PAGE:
Viking, £12.99 Order at a discount from the Independent Online Shop
The Village, By Nikita Lalwani
An engaging morality tale about a TV crew's manipulation of life in an open prison in India.
Arifa Akbar is literary editor of The Independent and i newspapers. She has worked at The Independent since 2001 as a news reporter and arts correspondent before joining the books desk in 2009. She was a judge for the Orwell Prize for books, 2013, and is currently a judge of the Fiction Uncovered Prize 2014, and the Independent Scholastic New Children's Prize 2014.
Saturday 23 June 2012
There is a defining moment in Nikita Lalwani's second novel, when Ray Bhullar, a fresh-faced TV director commissioned to make a documentary about an open-prison in India, gives us a glimpse of the heroic – and naïve – idealism that will lead both to her undoing, and her salvation.
Ray is sitting in a rickshaw with Nathan, a worldly ex-con and TV presenter, describing the film she hopes to make. She tells him how important it is to represent "these people as human beings rather than as ciphers or ideas. That she was Indian and that the British audience would see this film and understand what being Indian really means. How much beauty, honesty, trust, dignity and inspiration there was in the country".
As Ray talks, the reader can almost hear Nathan scoffing silently at her. Sure enough, her endeavour to make a high-minded film about the progressive model prison in Ashwer is stymied by her colleagues' agenda to make television that is confessional, emotive and ultimately, exploitative of the inmates that Ray intended to hold up as shining examples of rehabilitation.
The subject of media manipulation is a topical one, given the intrusions highlighted in the Levenson inquiry and the growth of "real life" stories on TV. "Television... was the least elitist tool, the most egalitarian," says Ray in her earnest monologue, but it turns out to be a highly manipulative tool in the hands of her BBC crew. Gradually, Ray slips into complicity with her colleagues, even as she inwardly protests against it.
Lalwani previously worked as a documentary maker, and there is a great deal of authenticity in the television-making processes described in The Village, particularly its claustrophobic voyeurism. If the three-strong BBC team have come to study the inmates and edit their stories, the inmates are watching their Western visitors, weaving narratives to their lives too. Despite her ideals and camaraderie with the Indian families, Ray looks at them as subjects, framing them in her mind's eye as if wielding an invisible camera. Her older, more hardened colleague, Serena, has ceased to think of the ethics behind their "storylines".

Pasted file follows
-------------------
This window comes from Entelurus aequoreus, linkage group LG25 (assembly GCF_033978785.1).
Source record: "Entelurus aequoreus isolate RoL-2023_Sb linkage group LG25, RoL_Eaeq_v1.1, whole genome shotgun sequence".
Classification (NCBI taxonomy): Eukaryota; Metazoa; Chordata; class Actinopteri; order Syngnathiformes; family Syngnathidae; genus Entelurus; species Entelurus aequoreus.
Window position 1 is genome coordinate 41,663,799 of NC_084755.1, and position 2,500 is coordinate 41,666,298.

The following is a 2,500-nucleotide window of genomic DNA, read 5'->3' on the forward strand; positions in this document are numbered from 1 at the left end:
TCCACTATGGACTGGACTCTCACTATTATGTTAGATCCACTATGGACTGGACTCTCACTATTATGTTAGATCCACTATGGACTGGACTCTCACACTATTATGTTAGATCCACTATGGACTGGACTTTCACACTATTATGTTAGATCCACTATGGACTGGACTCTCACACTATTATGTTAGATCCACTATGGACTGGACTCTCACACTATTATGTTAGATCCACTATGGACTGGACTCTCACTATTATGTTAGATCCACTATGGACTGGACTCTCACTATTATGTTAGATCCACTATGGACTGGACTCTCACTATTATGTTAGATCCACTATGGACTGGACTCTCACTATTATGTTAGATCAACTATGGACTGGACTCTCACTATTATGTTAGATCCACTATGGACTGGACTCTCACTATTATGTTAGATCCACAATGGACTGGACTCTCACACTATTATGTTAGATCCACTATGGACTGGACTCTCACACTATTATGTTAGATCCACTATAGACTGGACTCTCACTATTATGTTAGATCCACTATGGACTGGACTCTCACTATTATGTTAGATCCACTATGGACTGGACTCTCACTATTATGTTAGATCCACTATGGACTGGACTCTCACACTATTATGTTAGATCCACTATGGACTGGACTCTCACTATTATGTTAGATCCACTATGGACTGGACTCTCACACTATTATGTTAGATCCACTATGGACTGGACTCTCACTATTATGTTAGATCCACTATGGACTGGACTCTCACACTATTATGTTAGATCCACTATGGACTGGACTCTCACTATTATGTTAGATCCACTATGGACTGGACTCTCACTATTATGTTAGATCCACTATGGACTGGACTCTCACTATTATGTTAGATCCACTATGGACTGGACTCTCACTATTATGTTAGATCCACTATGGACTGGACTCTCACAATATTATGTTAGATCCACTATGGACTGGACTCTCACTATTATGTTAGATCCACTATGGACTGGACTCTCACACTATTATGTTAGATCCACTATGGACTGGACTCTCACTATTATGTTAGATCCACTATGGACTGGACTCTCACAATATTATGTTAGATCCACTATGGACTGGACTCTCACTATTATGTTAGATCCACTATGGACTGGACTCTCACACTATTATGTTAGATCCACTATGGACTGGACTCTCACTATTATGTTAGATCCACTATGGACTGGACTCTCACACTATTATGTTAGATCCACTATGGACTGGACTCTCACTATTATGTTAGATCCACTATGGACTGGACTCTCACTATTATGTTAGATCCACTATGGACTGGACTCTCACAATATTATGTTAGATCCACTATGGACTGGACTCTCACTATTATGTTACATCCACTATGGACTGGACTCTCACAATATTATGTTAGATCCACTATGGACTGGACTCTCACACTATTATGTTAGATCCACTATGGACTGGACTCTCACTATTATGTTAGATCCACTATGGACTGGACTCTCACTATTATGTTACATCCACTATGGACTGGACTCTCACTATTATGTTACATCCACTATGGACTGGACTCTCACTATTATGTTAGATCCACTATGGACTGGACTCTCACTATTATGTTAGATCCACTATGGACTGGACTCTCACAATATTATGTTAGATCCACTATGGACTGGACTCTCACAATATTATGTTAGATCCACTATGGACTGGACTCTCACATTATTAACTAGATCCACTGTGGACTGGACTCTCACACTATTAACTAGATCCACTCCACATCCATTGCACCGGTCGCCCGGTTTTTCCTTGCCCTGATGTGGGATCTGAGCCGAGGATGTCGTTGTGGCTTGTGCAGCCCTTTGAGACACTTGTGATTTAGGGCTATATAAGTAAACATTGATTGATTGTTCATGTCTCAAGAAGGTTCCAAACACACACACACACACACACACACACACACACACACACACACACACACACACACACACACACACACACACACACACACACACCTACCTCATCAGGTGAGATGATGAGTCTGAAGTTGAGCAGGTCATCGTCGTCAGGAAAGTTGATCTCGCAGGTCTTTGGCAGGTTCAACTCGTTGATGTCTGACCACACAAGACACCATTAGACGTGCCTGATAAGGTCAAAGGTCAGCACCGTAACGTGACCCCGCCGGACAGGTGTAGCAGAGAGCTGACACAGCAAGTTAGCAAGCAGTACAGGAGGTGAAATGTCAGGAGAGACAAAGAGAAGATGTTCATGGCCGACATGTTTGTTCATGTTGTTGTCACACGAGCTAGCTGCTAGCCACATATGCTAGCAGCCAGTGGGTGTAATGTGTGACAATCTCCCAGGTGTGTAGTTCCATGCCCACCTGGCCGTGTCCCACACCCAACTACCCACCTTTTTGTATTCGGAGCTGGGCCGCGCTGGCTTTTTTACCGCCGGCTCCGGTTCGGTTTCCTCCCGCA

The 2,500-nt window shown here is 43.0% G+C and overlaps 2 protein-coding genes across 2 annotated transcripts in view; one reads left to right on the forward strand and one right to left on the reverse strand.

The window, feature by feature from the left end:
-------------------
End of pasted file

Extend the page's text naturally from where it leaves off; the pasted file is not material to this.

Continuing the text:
Though Serena is an under-developed character whose cynicism seems one-dimensional, the competitive relationship between her and Ray gives the book its greatest dramatic tension. The moral battle about how best to make the documentary is played out as a personal battle between them. Their later contest to win Nathan's affection might have been unconvincing, given how unimpressive a man he is, had it not been for this psychological showdown between them.
This is a coming-of-age story, not unlike Lalwani's feted debut, Gifted, about a precocious teenager's struggle to free herself from overbearing parents. Ray's struggle is against the corrupting media machine, and she too manages emancipation.
Review: Imaginative storytelling returns with vigourfilm
Bannatyne leaves Dragon's DenTV
Arts & Ents blogs
- 1 Howard Jacobson: Let's see the 'criticism' of Israel for what it really is
- 2 Game of Thrones author George RR Martin says 'f*** you' to fans who fear he will die before finishing Westeros saga
- 3 Belgium fan Axelle Despiegelaere lands L'Oreal campaign after World Cup viral photo
- 4 Britney Spears sings 'Alien' without Auto-Tune in embarrassingly brilliant leaked audio clip
- 5 PornHub begs users to stop uploading video clips of Brazil getting beaten 7-1
Sustained immigration has not harmed Britons' employment, say government advisers
Australia facing international condemnation after turning around Sri Lankans at sea
7/7 memorial defaced on anniversary of 2005 attacks with ‘Blair lied thousands died’ graffiti
Even when it brutalises one of its own teenage citizens, America is helpless against Israel
There’s a nasty smell in the political air – and it’s coming from the Tories
Vanessa Feltz criticises 'vile' reaction to Rolf Harris allegations